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Comment Of The Day: April 1, 2010

Post Published: 01 April 2010
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Category: Comment of the Day
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Reassessment, But Never Retreat is a Dear Thyroid letter written by, Jennifer. One year into being diagnosed with Graves’ disease, and a graduate student, she’s in the throes of thyroid hell; trying to find her way and feeling resentful. How many times have we all felt that way?!

The deluge of support took our breath away. Patients regaling us with their stories and gently reminding Jennifer that she’s not alone; we’ve all been there or are there. When you read Jennifer’s letter, be sure to read the comments. Bravo and thank you, everyone.

Today’s comment of the day;

Shan Kelly says: April 1, 2010 at 10:39 am

Hi from another Graves patient who, like you, is a former overachiever taking blocking meds. I was diagnosed in 2007 and became underactive briefly after the first six months of carbimazole and beta blockers. Then I began reducing, with few ill effects until I was very near remission. When I went to 5mg a day, I became overactive again last April. So this is my second year of reducing meds, since I was first diagnosed as very hyperactive. This time though, I’m staying at 10mg over the summer and I’ve been in the normal range now for months. I find that good diet, gentle but regular exercise, yoga, swimming, Pilates and walking really helps me, and getting lots of sleep is really crucial too.

Don’t give up, you will be able to find a new normal that works for you. I think the key is to take it as slow as you can, which is hard for people like us. But really, So what if we have to take a little extra meds to be stable and retain our mental focus? I’m sure you actually achieve lots and that you don’t need to beat yourself up about a few extra things you’d like to have done.

Lowering your expectations just a little might make you feel a whole lot better. So, Every day, prioritize ruthlessly. Pick one thing that is the most important for that day and do it the best you can. The smaller the better.:) Accept the things you cannot change, change the things you can.And.Remember you have a right to be here. And you wrote a great letter.

Stay strong, you are getting there.

Dr. Kuppersmith, ENT, Specializing in Thyroidectomies, A New Type Of Surgery For Thyroid Patients, our guest blogger today, wrote a piece about robotic thyroid surgery. Not only did he take the time to educate us about this procedure; but he explained a lot about thyroid disorders and answered our questions with gusto! If you’ve missed his piece, we strongly urge you to read it. Dr. K will continue fielding questions.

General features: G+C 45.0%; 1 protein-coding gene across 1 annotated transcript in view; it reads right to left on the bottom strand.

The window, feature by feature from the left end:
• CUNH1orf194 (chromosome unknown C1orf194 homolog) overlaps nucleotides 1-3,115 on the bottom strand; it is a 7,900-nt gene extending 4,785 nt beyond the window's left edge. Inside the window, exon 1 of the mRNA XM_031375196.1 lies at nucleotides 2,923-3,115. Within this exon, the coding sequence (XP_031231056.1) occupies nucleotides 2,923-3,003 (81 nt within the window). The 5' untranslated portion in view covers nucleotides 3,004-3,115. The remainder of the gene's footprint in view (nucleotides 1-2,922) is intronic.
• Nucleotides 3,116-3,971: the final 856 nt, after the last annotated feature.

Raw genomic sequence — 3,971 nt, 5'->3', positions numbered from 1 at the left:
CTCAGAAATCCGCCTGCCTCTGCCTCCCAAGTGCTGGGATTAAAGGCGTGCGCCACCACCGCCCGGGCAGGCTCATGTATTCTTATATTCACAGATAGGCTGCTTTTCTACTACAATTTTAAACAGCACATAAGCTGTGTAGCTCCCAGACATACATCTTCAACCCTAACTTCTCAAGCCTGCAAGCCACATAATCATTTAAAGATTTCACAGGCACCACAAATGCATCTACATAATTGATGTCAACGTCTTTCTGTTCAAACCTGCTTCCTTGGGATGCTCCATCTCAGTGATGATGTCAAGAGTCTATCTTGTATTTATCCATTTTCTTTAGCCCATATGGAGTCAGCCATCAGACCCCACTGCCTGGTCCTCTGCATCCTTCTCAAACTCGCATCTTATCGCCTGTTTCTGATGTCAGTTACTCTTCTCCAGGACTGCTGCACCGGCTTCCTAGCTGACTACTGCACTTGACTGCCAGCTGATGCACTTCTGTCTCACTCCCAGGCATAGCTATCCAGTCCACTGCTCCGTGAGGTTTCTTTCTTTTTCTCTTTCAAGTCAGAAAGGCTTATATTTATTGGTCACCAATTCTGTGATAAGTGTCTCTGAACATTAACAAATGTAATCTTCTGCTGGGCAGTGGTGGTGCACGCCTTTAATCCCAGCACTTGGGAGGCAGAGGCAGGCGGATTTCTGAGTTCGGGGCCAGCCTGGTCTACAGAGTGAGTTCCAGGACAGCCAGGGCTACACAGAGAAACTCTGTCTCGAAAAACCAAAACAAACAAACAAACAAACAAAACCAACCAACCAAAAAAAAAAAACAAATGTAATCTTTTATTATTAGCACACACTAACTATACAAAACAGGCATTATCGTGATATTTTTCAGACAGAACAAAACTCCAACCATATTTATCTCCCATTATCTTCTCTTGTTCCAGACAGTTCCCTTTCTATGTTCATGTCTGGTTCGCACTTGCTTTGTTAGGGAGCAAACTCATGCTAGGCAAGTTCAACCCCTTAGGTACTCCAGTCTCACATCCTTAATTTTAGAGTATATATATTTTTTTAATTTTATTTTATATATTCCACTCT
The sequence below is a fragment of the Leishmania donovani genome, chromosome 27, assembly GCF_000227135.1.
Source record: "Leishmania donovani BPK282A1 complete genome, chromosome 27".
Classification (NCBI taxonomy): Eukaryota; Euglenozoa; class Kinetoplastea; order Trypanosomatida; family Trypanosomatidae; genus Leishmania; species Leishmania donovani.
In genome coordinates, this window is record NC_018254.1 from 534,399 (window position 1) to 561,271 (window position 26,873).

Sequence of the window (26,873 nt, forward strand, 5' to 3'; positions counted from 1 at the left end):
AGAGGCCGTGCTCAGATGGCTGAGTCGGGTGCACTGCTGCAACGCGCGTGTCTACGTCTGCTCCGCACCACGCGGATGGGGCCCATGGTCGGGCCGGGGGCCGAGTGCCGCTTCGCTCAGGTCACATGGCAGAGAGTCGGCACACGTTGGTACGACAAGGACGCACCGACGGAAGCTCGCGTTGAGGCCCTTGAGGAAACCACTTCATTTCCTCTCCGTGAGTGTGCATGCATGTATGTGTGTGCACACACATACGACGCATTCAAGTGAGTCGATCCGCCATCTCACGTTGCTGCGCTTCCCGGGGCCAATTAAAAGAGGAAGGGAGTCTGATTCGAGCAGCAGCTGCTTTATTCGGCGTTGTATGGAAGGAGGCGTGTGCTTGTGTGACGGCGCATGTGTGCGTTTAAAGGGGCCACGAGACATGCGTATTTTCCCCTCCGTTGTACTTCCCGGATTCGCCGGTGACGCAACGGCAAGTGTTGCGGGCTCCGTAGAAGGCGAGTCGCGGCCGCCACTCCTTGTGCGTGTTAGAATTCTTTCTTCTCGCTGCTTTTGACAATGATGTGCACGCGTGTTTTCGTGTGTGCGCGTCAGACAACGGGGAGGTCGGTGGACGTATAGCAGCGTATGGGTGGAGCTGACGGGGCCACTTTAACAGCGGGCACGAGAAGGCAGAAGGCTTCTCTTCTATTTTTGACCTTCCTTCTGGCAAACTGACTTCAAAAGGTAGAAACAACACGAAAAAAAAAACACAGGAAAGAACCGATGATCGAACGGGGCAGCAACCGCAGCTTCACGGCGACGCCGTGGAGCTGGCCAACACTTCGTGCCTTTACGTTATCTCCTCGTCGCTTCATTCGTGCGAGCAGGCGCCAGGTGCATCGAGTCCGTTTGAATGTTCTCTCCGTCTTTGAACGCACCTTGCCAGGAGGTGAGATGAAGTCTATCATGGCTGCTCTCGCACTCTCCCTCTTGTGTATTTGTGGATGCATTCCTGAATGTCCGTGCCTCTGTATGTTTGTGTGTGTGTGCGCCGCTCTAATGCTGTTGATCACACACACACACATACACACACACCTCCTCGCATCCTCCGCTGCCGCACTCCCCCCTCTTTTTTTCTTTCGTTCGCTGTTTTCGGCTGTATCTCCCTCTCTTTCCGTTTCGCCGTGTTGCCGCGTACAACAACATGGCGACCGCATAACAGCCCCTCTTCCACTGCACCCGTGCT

The comments were amazing! Patients with thyroid cancer, nodules, Graves’ disease and Hashimoto’s shared their thoughts and asked a myriad of questions. In fact, Dr. K offered up a few wonderful questions about how we feel regarding thyroid surgery, post-op, recovery, and more.

Beautiful work, thyamily! Very proud of youse.

The comment of the day;

Pattie Benger says: April 1, 2010 at 1:50 pm

What are your biggest concerns about having surgery? I was worried about cancer. The FNA showed only follicular neoplasm and I had read that the risk of cancer can be increased with large tumors (mine was 4.2 cm.)I worried even longer because it took over 2 weeks to get the pathology results after surgery!!!! But, it was benigh thank God!

If you have had surgery already, how was your surgical experience? The surgical experience was good as it could be. I love my surgeon, though I would have liked to have gotten more explanations about what my recovery would REALLY look like.

How was your recovery? Still working on it. Had a total thyroidectomy (lost one parathyroid too)about six weeks ago. Although I can breath now when laying flat, I had expected to feel a lot better than I do by now. Still have no energy and trouble sleeping.

What did you like about your surgeon? He is friendly and gives blunt answers to my questions. I just didn’t know what to ask. He is very funny and straight forward about how many thyroidectomy he does per year (100+) compared to other surgeons. Knowing his experience put me at ease.

How could your surgeon have been more helpful? I wish there would have been a clear plan on regulating my levoxyl before my surgery. My endo asked me to see her three weeks after surgery, then it took another week to get blood test results and another week (at least) for the new meds to begin having SOME effect on me. I wish I had known that I could have called my surgeon for a quicker post-surgical monitoring of my TSH and Free T’s.

What suggestions do you have for other patients who may have surgery? Don’t expect to feel better immediately, it WILL take a lot of time. Take comfort knowing that the surgery was necessary and unavoidable and DO YOUR HOMEWORK ahead of time. Know what questions you have when you meet your surgeon.

What do you think about your scar? It’s still healing, so I don’t know yet. I hope that it remains visible all my life because then people can see it, they should know there might be a physical reason for my behavior and appearance. If it were gone they would probably think I was crazy and unattractive without cause!!!

How long did it take to get your thyroid hormone levels correct after surgery to where you were feeling good? Still working. I just started my 1st new dosage and I am beginning to see a glimmer of the old me. Just a glimmer though.

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